Navios Maritime Midstream Partners (NAP) seeks to continue growing and diversifying its fleet of owned and chartered-in vessels though strategic acquisitions. With the strategy of long-term charters and strong relationships with reputable shipyards, the company seeks to increase its distributable cashflow per unit and also attain financial flexibility.
Additionally, Navios Midstream strategizes to provide superior customer service by maintaining high standards of performance, reliability, and safety with the support of its group companies.
As an emerging growth company, Navios Midstream carries certain associated risks with its business. Firstly, it may not have sufficient cash from operations to pay the minimum quarterly distribution on common units. These payments follow the establishment of cash reserves and payment of fees and expenses.
Secondly, Navios Midstream’s initial fleet consists of only four vessels. Any limitation on the availability or operation of those vessels could have a material adverse effect on its business, financial condition, results of operations, and cash flows.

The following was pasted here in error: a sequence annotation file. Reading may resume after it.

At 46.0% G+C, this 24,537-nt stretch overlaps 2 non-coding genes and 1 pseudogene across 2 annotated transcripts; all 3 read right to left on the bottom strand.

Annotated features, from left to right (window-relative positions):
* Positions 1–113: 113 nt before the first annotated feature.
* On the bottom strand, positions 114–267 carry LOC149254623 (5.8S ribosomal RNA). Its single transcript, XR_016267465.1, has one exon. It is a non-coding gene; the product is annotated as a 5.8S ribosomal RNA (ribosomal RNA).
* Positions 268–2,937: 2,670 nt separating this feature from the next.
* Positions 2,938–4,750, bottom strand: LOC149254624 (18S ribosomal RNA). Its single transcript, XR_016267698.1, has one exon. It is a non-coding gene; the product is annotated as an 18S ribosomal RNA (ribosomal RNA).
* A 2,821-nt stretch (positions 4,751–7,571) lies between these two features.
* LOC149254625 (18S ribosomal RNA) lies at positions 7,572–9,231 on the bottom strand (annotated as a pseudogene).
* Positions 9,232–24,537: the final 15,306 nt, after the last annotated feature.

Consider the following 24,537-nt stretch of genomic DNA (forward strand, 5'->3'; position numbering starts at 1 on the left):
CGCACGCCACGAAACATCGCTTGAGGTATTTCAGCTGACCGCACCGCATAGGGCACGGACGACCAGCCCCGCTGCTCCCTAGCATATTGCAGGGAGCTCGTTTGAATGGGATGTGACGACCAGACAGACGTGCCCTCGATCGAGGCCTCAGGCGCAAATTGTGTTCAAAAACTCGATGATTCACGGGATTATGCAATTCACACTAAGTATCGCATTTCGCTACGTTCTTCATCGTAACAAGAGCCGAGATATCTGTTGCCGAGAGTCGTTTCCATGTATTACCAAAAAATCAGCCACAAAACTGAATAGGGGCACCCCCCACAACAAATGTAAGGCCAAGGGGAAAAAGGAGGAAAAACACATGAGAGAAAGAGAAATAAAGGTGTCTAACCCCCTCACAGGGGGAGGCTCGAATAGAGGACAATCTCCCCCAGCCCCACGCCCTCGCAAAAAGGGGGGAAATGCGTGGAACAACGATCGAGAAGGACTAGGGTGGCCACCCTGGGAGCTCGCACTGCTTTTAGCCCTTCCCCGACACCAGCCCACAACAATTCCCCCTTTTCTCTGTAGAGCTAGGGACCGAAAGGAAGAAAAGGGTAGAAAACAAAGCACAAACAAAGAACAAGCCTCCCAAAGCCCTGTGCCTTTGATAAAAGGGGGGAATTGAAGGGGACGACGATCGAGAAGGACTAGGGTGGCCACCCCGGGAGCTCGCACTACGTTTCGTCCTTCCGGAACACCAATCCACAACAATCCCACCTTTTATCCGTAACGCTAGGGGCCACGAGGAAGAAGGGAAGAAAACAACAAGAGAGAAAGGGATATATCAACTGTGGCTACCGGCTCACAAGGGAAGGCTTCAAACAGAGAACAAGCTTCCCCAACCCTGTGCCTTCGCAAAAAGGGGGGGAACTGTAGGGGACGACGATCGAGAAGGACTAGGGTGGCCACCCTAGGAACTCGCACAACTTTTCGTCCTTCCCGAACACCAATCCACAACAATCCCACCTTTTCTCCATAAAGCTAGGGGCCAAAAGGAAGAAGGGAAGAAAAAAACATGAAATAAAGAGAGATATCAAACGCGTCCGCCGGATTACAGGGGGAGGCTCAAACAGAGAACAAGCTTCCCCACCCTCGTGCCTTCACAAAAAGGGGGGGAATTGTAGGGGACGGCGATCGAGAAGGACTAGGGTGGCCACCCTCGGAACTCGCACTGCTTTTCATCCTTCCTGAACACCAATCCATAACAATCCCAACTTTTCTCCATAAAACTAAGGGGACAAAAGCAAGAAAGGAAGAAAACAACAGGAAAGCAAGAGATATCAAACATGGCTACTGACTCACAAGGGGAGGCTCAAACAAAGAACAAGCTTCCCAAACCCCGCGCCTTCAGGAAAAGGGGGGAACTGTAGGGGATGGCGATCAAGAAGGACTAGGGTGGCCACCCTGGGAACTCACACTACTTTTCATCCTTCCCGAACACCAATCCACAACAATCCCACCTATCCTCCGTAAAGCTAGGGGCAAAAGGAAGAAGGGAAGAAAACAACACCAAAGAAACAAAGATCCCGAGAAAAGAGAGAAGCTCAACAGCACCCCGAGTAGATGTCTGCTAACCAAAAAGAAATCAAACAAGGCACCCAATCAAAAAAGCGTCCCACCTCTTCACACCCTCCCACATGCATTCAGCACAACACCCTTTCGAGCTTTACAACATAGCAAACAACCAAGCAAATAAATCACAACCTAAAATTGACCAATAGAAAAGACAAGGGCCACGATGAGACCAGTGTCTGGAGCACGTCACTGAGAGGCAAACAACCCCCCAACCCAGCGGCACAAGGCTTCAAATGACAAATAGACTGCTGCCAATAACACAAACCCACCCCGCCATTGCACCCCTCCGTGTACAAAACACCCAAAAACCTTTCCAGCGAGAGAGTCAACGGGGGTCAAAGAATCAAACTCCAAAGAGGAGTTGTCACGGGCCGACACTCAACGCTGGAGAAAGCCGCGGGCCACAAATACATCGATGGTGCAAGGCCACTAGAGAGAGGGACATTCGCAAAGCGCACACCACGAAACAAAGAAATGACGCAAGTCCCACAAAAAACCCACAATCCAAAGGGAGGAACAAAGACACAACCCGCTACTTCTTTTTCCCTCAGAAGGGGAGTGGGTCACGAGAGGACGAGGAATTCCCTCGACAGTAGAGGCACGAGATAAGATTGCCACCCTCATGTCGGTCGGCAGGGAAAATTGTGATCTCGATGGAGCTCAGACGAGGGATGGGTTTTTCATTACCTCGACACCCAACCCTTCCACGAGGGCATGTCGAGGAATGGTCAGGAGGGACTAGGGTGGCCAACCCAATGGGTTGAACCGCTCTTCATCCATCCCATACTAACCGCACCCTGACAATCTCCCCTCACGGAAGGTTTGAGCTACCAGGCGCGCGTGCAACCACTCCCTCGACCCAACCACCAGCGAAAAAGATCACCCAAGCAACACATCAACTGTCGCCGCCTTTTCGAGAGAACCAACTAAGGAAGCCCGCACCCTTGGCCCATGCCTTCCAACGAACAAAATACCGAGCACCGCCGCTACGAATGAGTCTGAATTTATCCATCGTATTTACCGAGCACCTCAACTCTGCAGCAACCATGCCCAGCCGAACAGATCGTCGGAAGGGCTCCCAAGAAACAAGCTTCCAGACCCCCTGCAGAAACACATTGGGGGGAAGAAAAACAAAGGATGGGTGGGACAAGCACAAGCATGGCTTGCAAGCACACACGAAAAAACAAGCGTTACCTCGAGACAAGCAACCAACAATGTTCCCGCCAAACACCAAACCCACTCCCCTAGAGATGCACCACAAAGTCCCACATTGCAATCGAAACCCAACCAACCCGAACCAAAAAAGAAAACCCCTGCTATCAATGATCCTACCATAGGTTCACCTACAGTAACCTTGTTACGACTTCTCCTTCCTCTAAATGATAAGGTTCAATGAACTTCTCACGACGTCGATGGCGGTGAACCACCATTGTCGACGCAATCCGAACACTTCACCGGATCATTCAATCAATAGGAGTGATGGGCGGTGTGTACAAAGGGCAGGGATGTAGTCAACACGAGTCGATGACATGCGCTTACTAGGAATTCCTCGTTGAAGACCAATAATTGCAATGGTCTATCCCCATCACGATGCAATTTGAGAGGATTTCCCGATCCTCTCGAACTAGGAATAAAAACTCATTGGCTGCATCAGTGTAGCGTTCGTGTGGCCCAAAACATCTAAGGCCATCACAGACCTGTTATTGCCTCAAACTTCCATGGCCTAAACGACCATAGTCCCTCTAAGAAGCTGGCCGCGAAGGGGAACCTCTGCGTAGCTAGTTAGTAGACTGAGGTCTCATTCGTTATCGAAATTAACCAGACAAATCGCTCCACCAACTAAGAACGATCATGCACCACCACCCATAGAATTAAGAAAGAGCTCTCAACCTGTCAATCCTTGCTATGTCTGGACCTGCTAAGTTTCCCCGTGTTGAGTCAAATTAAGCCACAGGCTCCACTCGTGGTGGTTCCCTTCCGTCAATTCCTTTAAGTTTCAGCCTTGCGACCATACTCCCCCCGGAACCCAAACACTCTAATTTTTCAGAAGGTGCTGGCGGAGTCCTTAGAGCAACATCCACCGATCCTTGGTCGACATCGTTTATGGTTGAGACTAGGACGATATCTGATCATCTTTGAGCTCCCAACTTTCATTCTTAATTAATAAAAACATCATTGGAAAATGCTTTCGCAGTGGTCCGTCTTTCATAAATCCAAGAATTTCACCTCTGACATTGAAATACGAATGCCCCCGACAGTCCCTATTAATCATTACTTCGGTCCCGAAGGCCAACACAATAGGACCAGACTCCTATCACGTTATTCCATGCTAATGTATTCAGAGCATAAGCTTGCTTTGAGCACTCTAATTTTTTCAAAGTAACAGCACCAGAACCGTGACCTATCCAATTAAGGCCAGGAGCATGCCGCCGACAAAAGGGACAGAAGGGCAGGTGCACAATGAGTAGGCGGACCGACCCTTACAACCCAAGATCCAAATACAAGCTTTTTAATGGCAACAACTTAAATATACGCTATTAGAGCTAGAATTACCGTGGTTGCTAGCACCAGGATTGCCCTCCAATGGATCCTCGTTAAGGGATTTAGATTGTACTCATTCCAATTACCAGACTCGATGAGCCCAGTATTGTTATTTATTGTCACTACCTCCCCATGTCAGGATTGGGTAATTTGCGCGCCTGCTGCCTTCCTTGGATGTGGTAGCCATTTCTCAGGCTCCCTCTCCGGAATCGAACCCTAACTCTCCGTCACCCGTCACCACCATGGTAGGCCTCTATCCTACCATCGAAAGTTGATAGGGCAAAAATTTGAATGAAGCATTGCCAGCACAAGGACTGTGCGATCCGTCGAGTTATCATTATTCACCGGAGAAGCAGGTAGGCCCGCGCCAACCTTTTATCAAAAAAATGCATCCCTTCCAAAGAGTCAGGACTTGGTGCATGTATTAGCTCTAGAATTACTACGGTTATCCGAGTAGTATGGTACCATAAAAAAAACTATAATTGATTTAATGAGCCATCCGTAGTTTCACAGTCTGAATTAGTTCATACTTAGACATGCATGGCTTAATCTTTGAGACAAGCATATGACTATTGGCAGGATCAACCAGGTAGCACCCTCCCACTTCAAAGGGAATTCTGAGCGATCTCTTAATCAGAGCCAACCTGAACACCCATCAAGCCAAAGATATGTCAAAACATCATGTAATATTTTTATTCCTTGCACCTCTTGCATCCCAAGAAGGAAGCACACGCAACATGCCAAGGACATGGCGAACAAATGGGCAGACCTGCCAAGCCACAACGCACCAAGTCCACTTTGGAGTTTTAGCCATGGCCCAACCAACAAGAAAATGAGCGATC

Another disadvantage for Navios Midstream is that the company focuses on employing vessels on long-term charters of at least five years, which may not be typical for the crude oil, refined petroleum product, chemical, and liquefied petroleum gas sectors of the seaborne transportation industry. In this scenario, it cannot take benefits of spot charter rates in a rising market like its other industry (SEA) peers, such as Teekay Tankers (TNK), Frontline Ltd. (FRO), Nordic American Tankers (NAT), and Capital Product Partners (CPLP).
Additionally, the company currently depends on only two customers for its revenue. Charterers may terminate or default on their obligations to NAP, which could have a materially adverse effect on its operations and cash flow.